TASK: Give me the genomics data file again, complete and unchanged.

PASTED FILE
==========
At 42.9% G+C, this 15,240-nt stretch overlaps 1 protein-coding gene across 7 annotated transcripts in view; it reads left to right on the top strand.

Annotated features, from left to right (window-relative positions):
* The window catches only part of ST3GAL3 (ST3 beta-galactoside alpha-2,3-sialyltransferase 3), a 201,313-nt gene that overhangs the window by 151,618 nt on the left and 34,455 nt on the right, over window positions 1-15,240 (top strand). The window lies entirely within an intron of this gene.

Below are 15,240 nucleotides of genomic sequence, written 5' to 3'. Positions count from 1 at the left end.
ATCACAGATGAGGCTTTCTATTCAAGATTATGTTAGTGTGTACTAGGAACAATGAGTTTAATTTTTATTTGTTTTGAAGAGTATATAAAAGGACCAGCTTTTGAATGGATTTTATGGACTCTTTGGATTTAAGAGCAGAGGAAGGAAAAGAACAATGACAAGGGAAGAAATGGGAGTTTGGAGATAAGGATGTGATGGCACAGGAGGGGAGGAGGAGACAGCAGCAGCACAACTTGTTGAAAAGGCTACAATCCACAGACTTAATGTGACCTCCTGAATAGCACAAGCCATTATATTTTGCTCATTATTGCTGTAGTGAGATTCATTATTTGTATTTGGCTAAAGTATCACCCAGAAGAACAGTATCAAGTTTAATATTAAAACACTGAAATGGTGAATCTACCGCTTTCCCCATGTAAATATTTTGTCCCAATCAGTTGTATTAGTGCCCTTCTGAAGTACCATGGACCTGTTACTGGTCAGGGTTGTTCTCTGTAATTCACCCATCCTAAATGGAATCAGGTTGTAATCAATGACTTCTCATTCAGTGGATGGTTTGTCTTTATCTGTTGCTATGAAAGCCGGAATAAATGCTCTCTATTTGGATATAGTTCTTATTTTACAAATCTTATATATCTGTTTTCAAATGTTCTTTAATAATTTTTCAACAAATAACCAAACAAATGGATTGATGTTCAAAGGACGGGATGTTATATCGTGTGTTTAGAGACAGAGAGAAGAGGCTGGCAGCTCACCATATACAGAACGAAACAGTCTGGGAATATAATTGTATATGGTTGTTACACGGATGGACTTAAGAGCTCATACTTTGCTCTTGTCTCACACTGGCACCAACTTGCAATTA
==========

At 42.9% G+C, this 15,240-nt stretch overlaps 1 protein-coding gene across 7 annotated transcripts in view; it reads left to right on the top strand.

Annotated features, from left to right (window-relative positions):
* The window catches only part of ST3GAL3 (ST3 beta-galactoside alpha-2,3-sialyltransferase 3), a 201,313-nt gene that overhangs the window by 151,618 nt on the left and 34,455 nt on the right, over window positions 1-15,240 (top strand). The window lies entirely within an intron of this gene.

Below are 15,240 nucleotides of genomic sequence, written 5' to 3'. Positions count from 1 at the left end.
ATCACAGATGAGGCTTTCTATTCAAGATTATGTTAGTGTGTACTAGGAACAATGAGTTTAATTTTTATTTGTTTTGAAGAGTATATAAAAGGACCAGCTTTTGAATGGATTTTATGGACTCTTTGGATTTAAGAGCAGAGGAAGGAAAAGAACAATGACAAGGGAAGAAATGGGAGTTTGGAGATAAGGATGTGATGGCACAGGAGGGGAGGAGGAGACAGCAGCAGCACAACTTGTTGAAAAGGCTACAATCCACAGACTTAATGTGACCTCCTGAATAGCACAAGCCATTATATTTTGCTCATTATTGCTGTAGTGAGATTCATTATTTGTATTTGGCTAAAGTATCACCCAGAAGAACAGTATCAAGTTTAATATTAAAACACTGAAATGGTGAATCTACCGCTTTCCCCATGTAAATATTTTGTCCCAATCAGTTGTATTAGTGCCCTTCTGAAGTACCATGGACCTGTTACTGGTCAGGGTTGTTCTCTGTAATTCACCCATCCTAAATGGAATCAGGTTGTAATCAATGACTTCTCATTCAGTGGATGGTTTGTCTTTATCTGTTGCTATGAAAGCCGGAATAAATGCTCTCTATTTGGATATAGTTCTTATTTTACAAATCTTATATATCTGTTTTCAAATGTTCTTTAATAATTTTTCAACAAATAACCAAACAAATGGATTGATGTTCAAAGGACGGGATGTTATATCGTGTGTTTAGAGACAGAGAGAAGAGGCTGGCAGCTCACCATATACAGAACGAAACAGTCTGGGAATATAATTGTATATGGTTGTTACACGGATGGACTTAAGAGCTCATACTTTGCTCTTGTCTCACACTGGCACCAACTTGCAATTA